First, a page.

Clients often ask us how they can deal with common repairs to their property when one or more of the owners in the building is not prepared to co-operate or contribute. This challenge faces the owner of any house where there is an element of common property.
There are three elements of this challenge. The first element is reaching agreement that work is needed. The second is getting agreement and instructing the work. Finally, the third element is collecting the money to pay for the work.
To address the challenge, our first port of call is the title to your property.
How do we normally deal with common repairs?
The titles to flats in tenement buildings, conversions, cottage flats and four in a block and other types of houses where there is an element of common property should contain provision specifically dealing with common repairs. These provisions should make provision for maintenance of those areas of common property. They should also deal with how maintenance and repairs are managed, carried out and paid for. However, some titles fail to include these types of provisions. On other occasions, the provisions are defective or incomplete in some way.
Where the titles are silent on provisions relating to repair of common property, the owners had to rely on the law of tenement. In very basic terms, that meant the owners of the top floor properties were responsible for repair and maintenance of the roof whilst those who own property on the ground floor were responsible for maintaining the foundations that support the building. Clearly that placed an onerous burden on the owners of the flats on the ground and top floors. This was the position prior to the Tenements (Scotland) Act 2004 which was introduced to resolve issues where the title was either silent in relation to common repairs or where the conditions relating to common repairs were defective in some way.
How does the Tenements (Scotland) Act 2004 work?
Do not be fooled by the reference to “tenements” in the title. This act applies to all types of property where there are elements of common property for which several owners are responsible.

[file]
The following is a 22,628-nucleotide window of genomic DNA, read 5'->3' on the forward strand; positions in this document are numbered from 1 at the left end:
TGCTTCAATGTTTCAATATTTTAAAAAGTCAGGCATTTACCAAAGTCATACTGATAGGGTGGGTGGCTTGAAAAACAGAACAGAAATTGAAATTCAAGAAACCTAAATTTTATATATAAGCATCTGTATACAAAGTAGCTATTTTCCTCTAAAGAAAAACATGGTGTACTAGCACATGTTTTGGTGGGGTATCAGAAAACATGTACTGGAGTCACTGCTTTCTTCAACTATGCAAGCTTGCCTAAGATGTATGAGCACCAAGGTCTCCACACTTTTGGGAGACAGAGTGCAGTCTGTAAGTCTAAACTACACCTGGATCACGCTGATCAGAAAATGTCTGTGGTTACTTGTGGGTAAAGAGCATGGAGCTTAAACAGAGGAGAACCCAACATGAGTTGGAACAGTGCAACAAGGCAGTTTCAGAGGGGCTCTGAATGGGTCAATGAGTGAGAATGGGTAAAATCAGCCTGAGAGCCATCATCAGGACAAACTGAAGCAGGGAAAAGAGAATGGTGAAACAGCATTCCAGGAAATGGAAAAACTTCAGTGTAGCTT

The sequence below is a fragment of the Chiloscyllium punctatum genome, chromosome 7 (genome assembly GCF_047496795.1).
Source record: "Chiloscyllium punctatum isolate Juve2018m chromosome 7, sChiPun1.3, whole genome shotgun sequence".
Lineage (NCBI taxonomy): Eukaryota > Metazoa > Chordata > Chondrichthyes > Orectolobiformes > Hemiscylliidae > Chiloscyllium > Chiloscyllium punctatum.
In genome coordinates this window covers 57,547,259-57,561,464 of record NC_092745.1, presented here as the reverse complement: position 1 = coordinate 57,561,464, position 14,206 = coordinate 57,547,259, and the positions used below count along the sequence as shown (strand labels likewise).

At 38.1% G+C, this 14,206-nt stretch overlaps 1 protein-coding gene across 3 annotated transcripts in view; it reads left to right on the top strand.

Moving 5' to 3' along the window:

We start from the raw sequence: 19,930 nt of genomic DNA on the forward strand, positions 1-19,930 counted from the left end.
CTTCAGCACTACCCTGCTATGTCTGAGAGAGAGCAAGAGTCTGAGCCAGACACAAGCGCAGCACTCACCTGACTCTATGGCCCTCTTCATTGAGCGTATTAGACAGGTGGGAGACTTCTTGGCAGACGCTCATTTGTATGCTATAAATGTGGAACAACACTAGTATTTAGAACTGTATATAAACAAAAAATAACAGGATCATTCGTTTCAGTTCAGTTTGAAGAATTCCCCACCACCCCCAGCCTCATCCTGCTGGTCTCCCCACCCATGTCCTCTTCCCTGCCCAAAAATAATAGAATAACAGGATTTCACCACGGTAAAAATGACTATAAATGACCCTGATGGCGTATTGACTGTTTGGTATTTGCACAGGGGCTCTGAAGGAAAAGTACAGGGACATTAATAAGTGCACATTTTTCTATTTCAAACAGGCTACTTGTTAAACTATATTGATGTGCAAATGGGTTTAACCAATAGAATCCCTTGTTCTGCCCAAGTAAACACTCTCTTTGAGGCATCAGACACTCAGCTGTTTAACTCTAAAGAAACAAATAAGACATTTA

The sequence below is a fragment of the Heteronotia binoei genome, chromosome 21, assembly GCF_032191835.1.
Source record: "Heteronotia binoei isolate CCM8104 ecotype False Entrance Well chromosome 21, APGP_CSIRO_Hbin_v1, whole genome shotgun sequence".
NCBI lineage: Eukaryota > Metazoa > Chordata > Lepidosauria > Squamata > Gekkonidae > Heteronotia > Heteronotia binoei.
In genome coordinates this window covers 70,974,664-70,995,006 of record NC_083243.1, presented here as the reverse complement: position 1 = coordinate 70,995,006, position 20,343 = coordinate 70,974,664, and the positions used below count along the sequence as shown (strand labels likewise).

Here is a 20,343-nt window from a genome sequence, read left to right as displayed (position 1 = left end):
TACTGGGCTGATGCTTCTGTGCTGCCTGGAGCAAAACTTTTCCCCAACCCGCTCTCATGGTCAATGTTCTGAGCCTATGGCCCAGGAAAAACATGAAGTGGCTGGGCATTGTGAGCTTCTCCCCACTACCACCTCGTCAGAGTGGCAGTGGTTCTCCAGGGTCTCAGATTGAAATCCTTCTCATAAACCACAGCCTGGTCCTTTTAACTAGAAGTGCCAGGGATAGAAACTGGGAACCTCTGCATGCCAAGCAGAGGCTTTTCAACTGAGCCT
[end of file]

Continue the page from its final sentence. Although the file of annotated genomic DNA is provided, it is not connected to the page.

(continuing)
The purpose of the Act is to set up a scheme of maintenance and repair for common areas of buildings.
The Act contains provisions to allow common repairs to be assessed. work instructed to be carried out and paid for. In addition, the Act provides for repairs being carried out when the majority of owners agree that the works be carried out.
What are the practical implications of the Tenements (Scotland) Act?
The Act does not replace the existing title conditions. It is designed to complement them and will come into effect where title conditions are either non-existent or defective. When this is the case, a Tenement Management Scheme can be instigated. This will then deal with some or all the following matters:
- Which items of property are considered to be “scheme property”
- The extent of the owners’ decision making
- How the voting procedure works
- On what basis costs will be apportioned and shared
- How “maintenance” is defined
- The appointment of a manager, where appropriate
- How to deal with emergency repairs
A Tenement Management Scheme operates in conjunction with the title conditions. It will deal with any area where the title provisions are defective or silent.
Frequently, a property factor will be appointed to deal with the proper maintenance and management of the common parts of the property. This tends to smooth the process of tending to common repairs.
What should you do if you run into a problem?
If you do encounter problems relating to common repairs get in touch. We are happy to check the terms of your title and advise you of the title conditions. We will explain what is currently available to help you have common repairs assessed and carried out.
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